• Pro bowl? Forget it. Jonathan Allen should be garnering All-Pro consideration. He's registered 4.5 sacks thus far and 11 tackles for loss, as his explosion at the snap is causing constant trouble for those tasked with blocking him. He's excellent as a pass rusher, run stopper and screen reader. Whatever the Washington's record is come the conclusion of the season may prevent Allen from receiving the recognition he deserves, but those who watch him on a weekly basis understand how unstoppable he's become.

  • Another defender worth highlighting is Jamin Daviswho's removed himself from the category of "possible bust" and is now sitting firmly in the "useful defender" category. Davis' ability as a blitzer was noticeable in the Vikings contest and he also logged one violent takedown of the burly T.J. Hockenson. Should Davis continue on this trajectory, he'll be an above-average linebacker in 2023 at the very least.

  • Kirk Cousins' sometimes-cheesy/goofy personality could lead one to assume that he lacks toughness, but that same person would be hard-pressed to maintain those doubts after studying his performance in Week 9. Cousins took shot after shot from his opponent's defensive line and yet he never wavered aside from having to sit out one play when refs had to stop the game to check on him. Daron Payne said of Cousins: "If you can stand in there and take them licks and keep making those throws, then I commend you." Quality quarterbacking in the NFL matters, clearly, but so too does durable quarterbacking. While Cousins comes up short at times in the former category, he's definitely elite in the latter.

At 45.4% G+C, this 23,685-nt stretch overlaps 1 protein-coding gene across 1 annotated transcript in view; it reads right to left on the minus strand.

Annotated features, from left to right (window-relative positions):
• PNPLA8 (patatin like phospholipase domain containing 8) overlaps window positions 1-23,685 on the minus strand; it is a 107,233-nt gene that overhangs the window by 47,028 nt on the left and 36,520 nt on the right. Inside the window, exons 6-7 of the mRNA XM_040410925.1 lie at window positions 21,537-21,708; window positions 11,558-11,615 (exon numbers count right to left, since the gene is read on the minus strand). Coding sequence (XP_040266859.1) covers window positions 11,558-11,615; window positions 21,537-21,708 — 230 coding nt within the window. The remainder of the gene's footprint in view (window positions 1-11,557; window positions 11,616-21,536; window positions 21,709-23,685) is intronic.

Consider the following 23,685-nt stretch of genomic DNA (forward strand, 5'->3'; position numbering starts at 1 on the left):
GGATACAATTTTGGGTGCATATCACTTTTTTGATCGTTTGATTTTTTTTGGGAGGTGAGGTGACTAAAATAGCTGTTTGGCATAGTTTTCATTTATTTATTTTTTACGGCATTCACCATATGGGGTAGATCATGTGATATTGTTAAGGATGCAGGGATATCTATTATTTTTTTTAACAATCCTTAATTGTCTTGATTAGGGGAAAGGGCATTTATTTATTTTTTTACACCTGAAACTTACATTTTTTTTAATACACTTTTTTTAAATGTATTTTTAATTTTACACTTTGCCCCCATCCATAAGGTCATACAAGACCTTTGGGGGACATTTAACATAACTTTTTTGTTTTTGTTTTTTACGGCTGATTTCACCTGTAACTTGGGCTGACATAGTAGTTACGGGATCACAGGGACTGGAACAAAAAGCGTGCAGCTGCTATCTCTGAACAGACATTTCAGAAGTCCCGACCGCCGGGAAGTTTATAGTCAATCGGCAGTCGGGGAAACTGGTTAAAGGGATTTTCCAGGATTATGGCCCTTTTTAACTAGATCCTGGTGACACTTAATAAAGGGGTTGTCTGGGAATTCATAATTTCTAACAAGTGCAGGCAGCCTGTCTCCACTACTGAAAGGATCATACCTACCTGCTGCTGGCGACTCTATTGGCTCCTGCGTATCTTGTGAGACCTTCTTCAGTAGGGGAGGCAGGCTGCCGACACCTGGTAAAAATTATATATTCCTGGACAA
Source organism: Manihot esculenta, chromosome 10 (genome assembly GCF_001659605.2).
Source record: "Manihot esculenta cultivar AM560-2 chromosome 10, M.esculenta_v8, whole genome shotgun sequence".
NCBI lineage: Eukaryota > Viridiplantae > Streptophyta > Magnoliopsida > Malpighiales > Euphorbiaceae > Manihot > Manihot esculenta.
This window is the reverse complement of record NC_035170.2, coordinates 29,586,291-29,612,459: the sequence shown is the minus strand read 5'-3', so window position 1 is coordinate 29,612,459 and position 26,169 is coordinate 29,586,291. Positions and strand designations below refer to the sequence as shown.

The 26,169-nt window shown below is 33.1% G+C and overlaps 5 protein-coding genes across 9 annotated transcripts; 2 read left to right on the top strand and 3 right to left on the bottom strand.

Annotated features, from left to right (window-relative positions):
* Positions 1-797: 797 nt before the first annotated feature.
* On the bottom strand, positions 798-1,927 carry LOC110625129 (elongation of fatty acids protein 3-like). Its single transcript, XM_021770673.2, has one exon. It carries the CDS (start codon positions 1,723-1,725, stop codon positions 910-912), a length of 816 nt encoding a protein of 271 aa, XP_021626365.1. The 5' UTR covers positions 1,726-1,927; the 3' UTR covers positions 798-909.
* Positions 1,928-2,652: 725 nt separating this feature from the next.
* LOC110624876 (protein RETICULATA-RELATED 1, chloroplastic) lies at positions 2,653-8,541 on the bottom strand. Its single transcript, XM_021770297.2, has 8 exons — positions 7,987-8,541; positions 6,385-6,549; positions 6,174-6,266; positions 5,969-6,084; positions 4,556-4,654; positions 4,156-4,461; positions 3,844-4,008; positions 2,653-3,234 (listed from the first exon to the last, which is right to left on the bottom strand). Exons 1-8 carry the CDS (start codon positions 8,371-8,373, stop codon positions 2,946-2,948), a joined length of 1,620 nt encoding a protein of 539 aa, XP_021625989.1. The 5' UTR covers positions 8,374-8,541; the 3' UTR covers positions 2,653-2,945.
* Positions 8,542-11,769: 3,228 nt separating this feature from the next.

• The fourth-quarter interference penalty on Benjamin St-Juste that wiped away his pick-six sure looked like an infraction despite Rivera's opposition to it. Justin Jefferson was being physical with St-Juste, yes, but the corner locked up with the star wideout at the top of the route and obviously kept Jefferson from making a play on the ball. BSJ's last six weeks or so have included lots of encouraging moments, as he's been very involved in terms of contesting throws all over the field. However, he still has a tendency to grab too much and that flaw erased his first-career touchdown on Sunday.

  • The kick returner job should probably be Antonio Gibson's as long as Gibson is a part of the organization. His runback to almost midfield to open the second half provided the Commanders with serious momentum and was just the latest example of Gibson getting reacquainted with a role he thrived in as a college player. Unfortunately, he and Brian Robinson Jr. weren't as effective in their traditional running back gigs; they combined for a mere 80 yards on 24 combined carries.

  • To close, taking this game in on a screen after first consuming it at the stadium really hammered home how winnable of a contest it was for Washington. The Vikings were extremely quiet on offense for about two-and-a-half quarters between their opening score and fourth-quarter flurry, while the Commanders benefitted from that ridiculous Curtis Samuel touchdown and a facemask flag that extended their other touchdown drive. Perhaps this isn't a Wild Card club either way, but a victory on Sunday would've made any postseason talk feel a lot more legitimate. Now, the Eagles are looming, as is a 4-6 record.